Toxins in the Back Yard

Toxins in the Back Yard

A good part of my training to be a master herbalist came from studying which “regular” plants were poisonous and what to do if they were eaten. It was surprising to learn how many have parts better left uneaten. I can’t list them all, but I can give you some of the more popular plants.

Trees: Fruit trees in the apricot family all have toxic parts. In fact, the only edible part is the flesh of the fruit. These trees contain a substance that turns to cyanide inside the body. These aren’t the only trees that have toxins. Walnut trees are another popular tree with toxic effects.

Toxins Yard

Vegetables: A nice vegetable garden is a good way to augment your family’s diet. However, many common vegetables have toxic parts. Tomatoes, potatoes, eggplant and peppers are all members of the nightshade family. They contain chemicals that affect the central nervous system. Eating the wrong parts could be deadly.

Flowers: Foxglove, castor beans, moonflowers (datura inoxii, related to jimson weed) and even morning glories can be problematic. The first four of them could be deadly. A milder toxin can be found in poinsettias, but it will certainly make itself felt if eaten.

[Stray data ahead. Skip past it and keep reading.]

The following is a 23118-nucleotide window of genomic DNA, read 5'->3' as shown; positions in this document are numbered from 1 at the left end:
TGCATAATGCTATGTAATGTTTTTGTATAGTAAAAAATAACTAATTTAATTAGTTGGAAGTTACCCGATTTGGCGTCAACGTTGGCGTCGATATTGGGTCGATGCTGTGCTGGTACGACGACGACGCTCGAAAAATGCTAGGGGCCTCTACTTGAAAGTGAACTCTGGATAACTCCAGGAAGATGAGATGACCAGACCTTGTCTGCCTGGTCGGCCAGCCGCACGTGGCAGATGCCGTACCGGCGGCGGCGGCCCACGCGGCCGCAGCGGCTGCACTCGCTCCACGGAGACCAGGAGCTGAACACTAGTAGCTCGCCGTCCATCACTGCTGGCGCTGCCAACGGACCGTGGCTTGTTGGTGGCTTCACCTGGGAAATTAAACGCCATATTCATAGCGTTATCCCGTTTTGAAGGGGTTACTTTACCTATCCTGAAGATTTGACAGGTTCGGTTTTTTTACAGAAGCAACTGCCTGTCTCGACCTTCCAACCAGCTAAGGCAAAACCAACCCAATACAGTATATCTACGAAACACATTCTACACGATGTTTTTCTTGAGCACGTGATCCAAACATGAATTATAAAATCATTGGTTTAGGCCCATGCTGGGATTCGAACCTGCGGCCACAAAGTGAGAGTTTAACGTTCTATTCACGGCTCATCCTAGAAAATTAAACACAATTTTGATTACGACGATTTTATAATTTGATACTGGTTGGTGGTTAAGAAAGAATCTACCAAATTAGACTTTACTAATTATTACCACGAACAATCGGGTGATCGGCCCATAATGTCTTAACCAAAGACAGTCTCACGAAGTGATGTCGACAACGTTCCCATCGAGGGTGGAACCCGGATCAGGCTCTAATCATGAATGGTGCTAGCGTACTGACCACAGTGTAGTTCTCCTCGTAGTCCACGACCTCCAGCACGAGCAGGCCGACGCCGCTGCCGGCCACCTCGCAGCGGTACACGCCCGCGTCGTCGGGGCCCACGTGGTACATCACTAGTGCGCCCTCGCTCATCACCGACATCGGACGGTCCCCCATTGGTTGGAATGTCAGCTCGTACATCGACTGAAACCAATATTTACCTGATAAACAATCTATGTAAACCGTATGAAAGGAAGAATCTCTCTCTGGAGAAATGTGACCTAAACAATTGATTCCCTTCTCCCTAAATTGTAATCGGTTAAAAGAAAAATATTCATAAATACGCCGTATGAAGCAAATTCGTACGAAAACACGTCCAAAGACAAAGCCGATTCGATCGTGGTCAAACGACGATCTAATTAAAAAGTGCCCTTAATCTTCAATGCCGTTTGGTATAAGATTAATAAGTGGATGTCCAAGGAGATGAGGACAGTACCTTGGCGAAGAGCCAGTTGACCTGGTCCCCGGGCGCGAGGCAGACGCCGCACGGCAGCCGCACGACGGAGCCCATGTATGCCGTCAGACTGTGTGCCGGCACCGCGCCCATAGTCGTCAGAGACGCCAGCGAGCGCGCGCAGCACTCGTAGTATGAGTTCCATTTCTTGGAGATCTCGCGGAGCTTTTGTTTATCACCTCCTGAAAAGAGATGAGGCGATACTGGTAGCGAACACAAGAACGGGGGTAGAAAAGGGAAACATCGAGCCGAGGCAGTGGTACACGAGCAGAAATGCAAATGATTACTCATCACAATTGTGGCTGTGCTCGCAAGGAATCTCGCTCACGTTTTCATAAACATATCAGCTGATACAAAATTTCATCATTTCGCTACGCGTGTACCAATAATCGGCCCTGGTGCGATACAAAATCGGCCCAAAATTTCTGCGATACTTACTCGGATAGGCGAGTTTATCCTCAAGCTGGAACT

Weeds:” The reason it’s in quotation marks is because my definition of weeds differs from that of others. Many “weeds” are actually useful plants. To me, a weed is a plant that’s growing someplace it’s not wanted. Having calla lilies sprout up in my herb garden is a good example. To others, they’re a flower. In that garden patch, they’re a weed.

Many weeds are ok to eat. Dandelions, clover and plantain are good examples. All of them can be eaten and parts of them are used as herbal remedies. Some weeds aren’t safe. Jimson weed and black henbane are two examples. Like the vegetables above, they are members of the nightshade family and deadly.

In order to protect your family and pets, make a list of the plants in your yard. If you aren’t certain about some of the plants, pick a leaf and (if possible) a flower. If there is more than one keep them separate. Take both the list and the unknown vegetation to your local nursery. Most have a list of toxic plants and either knows how to recognize the rest or they have the resources to find out.